Im looking for some information on imaginative play in the montessori thinking.... where to start??? janet
What information, specifically, are you looking for?
Most of the activities (called "work," because M. Montessori thought that play is the work of children, and that should be linguistically respected) in the Montessori classroom are goal-oriented in some way, and many are based on adult activities. There is little imaginative play in the classroom itself, at least during the independent work period that is the main part of the day. A lot of people seem to think that this means that Montessori is against imagination, or it "forces kids to act like adults" because they're set to work polishing silver. Really it's based on two things, one developmental and one practical. The developmental reason is that the Montessori philosophy (and research backs this up) believes that children need a strong foundation in reality before they can create their own reality. For example, you can't play princess unless you know what a princess is and roughly what a princess does (and doesn't) do. The practical reason is as simple as the fact that in her original classrooms, M. Montessori had dolls and traditional imaginative toys, and the children never used them: they were drawn to the practical works. I can say that my children are pretty much the same: the house is overflowing with toys, but as soon as I pull out the broom or a bowl they're all over that, copying me and trying to help.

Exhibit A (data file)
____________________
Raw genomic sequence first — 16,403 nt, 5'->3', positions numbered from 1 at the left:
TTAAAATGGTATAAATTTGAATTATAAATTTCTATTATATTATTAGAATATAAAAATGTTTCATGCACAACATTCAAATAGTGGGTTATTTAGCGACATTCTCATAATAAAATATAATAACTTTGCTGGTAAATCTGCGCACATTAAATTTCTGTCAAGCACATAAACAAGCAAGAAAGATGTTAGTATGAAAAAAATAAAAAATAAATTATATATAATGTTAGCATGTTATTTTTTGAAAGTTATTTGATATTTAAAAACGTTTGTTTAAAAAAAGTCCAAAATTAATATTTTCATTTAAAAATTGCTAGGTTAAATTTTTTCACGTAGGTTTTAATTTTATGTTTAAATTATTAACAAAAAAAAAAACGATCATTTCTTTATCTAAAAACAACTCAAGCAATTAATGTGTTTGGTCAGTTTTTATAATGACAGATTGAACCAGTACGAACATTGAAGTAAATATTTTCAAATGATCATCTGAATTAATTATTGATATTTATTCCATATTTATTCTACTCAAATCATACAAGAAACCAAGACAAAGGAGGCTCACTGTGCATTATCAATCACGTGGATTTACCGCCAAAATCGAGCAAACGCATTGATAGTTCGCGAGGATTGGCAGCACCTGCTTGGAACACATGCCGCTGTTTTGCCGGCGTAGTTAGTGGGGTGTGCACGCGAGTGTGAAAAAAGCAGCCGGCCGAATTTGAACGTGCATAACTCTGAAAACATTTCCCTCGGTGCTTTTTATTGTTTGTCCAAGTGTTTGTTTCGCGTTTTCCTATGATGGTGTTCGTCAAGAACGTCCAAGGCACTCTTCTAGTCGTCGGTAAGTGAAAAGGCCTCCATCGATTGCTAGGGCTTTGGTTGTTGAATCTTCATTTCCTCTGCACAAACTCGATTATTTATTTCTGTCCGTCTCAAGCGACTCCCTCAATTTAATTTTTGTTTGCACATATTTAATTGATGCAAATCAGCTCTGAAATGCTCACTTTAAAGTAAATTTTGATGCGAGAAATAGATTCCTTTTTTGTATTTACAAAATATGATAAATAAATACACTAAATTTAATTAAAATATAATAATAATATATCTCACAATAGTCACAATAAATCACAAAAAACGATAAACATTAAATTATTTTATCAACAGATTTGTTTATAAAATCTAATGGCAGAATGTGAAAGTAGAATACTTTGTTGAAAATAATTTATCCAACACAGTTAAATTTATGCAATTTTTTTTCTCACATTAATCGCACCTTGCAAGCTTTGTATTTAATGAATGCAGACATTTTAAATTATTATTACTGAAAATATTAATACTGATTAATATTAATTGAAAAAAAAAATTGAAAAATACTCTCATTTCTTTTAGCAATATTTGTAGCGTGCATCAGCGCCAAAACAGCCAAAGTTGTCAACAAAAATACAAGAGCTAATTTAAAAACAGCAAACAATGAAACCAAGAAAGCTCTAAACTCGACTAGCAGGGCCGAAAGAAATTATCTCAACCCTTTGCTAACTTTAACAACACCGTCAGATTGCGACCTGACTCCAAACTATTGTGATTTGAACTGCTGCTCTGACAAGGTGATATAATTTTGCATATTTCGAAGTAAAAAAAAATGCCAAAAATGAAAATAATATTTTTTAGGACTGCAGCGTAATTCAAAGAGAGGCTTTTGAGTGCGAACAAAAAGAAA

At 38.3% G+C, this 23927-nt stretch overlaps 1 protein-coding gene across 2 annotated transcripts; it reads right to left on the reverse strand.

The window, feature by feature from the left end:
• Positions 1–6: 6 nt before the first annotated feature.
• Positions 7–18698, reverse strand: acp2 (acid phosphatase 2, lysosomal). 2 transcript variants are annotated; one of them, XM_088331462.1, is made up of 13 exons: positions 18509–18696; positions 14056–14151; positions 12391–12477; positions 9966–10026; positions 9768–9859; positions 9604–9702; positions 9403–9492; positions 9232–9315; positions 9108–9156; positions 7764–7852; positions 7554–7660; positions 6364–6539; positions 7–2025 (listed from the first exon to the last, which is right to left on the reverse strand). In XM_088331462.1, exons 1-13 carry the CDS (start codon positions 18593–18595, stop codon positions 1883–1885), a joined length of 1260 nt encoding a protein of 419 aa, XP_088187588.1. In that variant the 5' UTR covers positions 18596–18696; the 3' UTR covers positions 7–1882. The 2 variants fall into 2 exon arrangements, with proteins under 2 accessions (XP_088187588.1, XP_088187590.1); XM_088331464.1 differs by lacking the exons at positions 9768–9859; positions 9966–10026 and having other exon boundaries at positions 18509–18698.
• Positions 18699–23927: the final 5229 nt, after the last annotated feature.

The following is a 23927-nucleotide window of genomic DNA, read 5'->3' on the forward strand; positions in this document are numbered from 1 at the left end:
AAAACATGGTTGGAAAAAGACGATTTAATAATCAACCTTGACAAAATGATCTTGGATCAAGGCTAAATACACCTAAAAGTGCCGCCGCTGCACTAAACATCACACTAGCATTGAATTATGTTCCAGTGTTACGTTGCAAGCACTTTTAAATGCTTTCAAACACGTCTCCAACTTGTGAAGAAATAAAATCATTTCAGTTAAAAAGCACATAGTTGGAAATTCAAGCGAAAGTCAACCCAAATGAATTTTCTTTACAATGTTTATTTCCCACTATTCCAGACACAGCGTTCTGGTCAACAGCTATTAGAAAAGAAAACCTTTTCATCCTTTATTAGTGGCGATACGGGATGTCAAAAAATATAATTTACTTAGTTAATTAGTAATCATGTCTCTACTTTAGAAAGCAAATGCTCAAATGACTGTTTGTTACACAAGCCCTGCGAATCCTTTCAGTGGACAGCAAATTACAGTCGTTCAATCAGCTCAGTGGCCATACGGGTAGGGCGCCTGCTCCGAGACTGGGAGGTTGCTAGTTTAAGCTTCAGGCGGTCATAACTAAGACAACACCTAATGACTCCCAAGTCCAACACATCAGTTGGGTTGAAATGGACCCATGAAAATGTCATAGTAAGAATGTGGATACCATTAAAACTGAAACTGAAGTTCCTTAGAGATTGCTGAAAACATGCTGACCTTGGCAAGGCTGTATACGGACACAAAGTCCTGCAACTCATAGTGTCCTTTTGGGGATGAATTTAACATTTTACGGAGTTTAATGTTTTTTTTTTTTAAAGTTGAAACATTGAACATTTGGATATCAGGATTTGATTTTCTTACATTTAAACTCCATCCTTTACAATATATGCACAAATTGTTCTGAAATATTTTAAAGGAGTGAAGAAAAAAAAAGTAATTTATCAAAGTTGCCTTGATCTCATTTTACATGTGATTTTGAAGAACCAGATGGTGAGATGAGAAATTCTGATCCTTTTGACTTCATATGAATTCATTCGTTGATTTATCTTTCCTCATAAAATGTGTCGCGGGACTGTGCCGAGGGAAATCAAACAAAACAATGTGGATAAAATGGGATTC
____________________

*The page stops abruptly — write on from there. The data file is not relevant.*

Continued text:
That's a general answer based on some of the questions (and accusations, sadly) that get asked here about imagination and Montessori. If you have more specific questions, I'll see what I can do :)